Magazine article USA TODAY

MERGER ORPHANS Need Protection

Magazine article USA TODAY

MERGER ORPHANS Need Protection

Article excerpt

THE NEWS of another merger or acquisition has become almost commonplace as companies around the world combine in an effort to expand market potential and benefit from the economic efficiencies of consolidation or the attraction of product and delivery integration. Worldwide merger activity in one year alone increased more than 25%, from a market value of 2.7 trillion dollars in 1998 to 3.4 trillion in 1999.

The resulting enhanced productivity and market reach of these many combinations have significantly contributed to the strengthening in the American economy and in related financial markets. Clearly, the U.S. has become a stronger competitor in the world markets in the delivery of products and services, with a resulting improvement in its trade balance and the power of its currency as the result of the many mergers.

The merger-mania phenomenon in the U.S. has brought mixed blessings for the investor, however. While most stockholders have realized the benefits of immediate increased stock value following the announcement of a merger, long-term investors have often been disappointed. Poor execution and unfulfilled promises associated with many mergers have resulted in declines in shareholder value within months following them.

In almost all cases, though, the top executives of both companies to a merger have realized significant benefits. They usually walk away from a deal with millions of dollars as golden parachutes open, options immediately vest, and special arrangements are made to ensure their furore. In addition, the top executives who remain with the surviving company have been placed in new, more-powerful, and rewarding positions with the opportunity for increased wealth.

Nevertheless, the initial public focus and media hype of most mergers is on the immediate enhanced shareholder value created by the combination. The size and might of the new company is applauded; the New Word stature is praised; and the benefits that will befall everyone ring through the media reports and along Wall Street. The two CEOs stand tall, look one another in the eye, and tell the world how intelligent they are and how improved mankind will be as a result of this merger.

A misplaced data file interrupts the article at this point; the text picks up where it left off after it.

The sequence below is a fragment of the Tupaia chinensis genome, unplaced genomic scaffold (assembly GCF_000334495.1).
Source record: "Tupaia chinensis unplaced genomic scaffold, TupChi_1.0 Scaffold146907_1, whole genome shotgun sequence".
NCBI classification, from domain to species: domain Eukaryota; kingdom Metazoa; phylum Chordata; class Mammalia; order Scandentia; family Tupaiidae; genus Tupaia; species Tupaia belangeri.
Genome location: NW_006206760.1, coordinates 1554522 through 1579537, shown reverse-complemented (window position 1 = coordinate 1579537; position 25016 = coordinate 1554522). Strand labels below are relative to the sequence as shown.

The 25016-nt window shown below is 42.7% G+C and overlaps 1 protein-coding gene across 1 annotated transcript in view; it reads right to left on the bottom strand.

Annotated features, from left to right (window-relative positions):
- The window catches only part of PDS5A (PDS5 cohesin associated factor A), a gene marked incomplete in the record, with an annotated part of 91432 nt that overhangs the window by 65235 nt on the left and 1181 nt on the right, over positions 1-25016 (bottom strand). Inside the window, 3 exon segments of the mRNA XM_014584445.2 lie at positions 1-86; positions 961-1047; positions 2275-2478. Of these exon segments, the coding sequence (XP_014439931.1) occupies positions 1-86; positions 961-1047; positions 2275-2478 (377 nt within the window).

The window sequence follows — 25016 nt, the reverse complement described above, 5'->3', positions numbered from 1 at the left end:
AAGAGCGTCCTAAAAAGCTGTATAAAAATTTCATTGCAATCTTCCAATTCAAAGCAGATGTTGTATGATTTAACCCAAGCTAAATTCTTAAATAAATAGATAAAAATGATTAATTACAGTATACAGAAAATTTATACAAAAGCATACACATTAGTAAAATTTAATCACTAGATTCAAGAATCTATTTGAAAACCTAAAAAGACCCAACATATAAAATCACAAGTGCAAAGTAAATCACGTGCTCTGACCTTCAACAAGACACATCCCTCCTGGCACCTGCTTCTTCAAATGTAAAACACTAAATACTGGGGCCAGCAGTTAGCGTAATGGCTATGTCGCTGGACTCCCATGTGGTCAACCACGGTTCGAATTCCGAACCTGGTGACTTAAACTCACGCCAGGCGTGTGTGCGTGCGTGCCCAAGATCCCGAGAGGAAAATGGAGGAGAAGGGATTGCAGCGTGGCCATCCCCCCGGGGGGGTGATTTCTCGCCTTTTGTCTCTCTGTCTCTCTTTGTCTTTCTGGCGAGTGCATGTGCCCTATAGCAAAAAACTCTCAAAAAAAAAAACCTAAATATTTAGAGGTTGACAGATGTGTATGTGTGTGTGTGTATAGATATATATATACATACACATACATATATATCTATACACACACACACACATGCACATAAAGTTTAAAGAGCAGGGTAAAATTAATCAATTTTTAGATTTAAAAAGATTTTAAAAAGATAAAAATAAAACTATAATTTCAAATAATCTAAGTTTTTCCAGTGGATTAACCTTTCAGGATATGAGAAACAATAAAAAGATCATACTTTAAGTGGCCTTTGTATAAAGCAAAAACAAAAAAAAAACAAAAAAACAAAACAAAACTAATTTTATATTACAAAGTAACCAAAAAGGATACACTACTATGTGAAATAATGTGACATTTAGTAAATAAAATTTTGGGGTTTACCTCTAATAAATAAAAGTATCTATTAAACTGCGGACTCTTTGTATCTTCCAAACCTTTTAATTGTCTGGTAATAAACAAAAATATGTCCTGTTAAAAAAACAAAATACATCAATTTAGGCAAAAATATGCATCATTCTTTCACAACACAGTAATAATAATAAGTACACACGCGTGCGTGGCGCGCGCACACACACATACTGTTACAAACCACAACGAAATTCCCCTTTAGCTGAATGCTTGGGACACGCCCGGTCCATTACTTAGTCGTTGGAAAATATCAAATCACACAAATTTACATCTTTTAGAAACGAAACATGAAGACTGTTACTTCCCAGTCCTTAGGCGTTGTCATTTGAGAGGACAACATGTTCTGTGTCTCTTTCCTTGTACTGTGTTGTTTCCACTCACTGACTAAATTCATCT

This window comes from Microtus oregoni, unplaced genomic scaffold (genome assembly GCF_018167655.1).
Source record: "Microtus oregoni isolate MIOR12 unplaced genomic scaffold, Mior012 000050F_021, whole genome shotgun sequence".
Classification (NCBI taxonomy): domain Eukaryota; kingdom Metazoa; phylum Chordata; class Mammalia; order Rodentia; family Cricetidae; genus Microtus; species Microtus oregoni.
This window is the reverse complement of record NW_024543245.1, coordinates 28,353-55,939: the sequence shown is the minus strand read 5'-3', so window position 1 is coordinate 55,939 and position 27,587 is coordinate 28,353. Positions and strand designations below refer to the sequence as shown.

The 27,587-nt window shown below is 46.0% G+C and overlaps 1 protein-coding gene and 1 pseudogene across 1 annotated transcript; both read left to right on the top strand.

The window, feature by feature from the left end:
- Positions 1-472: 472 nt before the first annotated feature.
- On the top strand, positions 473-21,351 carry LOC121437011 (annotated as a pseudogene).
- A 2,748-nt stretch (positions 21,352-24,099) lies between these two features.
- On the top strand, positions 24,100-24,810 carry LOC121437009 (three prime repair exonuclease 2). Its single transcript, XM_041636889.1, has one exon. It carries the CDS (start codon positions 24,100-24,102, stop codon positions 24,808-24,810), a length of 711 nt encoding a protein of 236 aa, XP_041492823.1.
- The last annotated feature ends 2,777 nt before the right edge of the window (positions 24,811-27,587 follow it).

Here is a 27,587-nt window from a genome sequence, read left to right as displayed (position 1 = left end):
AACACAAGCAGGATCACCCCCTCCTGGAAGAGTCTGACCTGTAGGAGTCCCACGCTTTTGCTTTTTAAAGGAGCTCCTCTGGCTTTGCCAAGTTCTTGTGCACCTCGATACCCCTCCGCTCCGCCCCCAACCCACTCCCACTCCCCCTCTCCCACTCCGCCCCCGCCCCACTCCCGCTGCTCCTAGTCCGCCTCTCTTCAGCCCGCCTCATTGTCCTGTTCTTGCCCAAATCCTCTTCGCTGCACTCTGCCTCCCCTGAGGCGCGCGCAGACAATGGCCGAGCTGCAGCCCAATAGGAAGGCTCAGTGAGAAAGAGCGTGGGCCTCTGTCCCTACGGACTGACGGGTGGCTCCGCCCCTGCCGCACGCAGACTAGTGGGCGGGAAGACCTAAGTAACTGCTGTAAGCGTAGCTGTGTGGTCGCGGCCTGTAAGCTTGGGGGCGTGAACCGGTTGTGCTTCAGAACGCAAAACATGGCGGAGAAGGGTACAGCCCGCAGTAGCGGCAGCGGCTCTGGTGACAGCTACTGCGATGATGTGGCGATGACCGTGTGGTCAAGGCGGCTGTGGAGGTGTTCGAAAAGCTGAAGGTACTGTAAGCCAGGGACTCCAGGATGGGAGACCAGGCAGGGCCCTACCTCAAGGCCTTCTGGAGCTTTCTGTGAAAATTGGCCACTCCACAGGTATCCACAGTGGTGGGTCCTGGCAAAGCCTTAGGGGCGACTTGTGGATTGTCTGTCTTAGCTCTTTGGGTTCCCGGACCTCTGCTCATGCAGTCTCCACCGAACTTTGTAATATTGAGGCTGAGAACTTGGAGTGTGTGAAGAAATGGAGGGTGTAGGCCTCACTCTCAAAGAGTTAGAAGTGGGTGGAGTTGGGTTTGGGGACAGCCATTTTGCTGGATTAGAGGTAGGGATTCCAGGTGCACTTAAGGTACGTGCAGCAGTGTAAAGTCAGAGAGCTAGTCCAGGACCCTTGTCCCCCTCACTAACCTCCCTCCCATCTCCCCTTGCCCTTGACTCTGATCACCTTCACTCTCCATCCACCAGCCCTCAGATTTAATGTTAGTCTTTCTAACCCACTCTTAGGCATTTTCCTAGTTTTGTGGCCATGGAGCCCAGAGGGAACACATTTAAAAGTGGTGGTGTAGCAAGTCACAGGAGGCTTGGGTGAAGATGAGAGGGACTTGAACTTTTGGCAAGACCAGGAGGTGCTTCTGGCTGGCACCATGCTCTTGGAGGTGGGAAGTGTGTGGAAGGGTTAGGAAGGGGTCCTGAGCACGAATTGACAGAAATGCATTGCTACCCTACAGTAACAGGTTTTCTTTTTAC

Only infrequently is there any mention of the working-class employees whose lives and families will be disrupted, the community services' functions that will receive less funding for projects serving the needy, or the customers who will see change affecting the way they do business. These are the orphans of a merger.

Almost all communities in the U.S. have a variety of organizations and groups who serve society and depend on the corporate support of major corporations and companies to meet their financial and volunteer service requirements. These groups serve the needs of the troubled, ill, and less fortunate and even help to improve the level of education and the arts. Their purpose is to aid in providing a healthy, safe, productive environment for the nation's citizens and a positive one in which the business community can also build and grow.

Despite the usual rhetoric on the part of the merging survivor about multimillion- or billion-dollar commitments to social needs, the available support in the way of contributions of cash, volunteers, and leadership is most often reduced. Much of the professed support has already been committed or is part of a low-risk government program. Moreover, there is generally a loss of local decisionmaking and direct contact express or create any understanding of the communities' needs.

Southern California, for example, has witnessed over this past decade the loss of both the corporate headquarters and decisionmakers of First Interstate Bank, Security Pacific Bank, Home Savings of America, UNOCAL, and ARCO, among many others. The Times Mirror Corporation and Tribune Company agreed to merge, with the Tribune Company of Chicago being the survivor. The result of all these mergers has and will be less of a local voice and fewer resources to meet community needs. …

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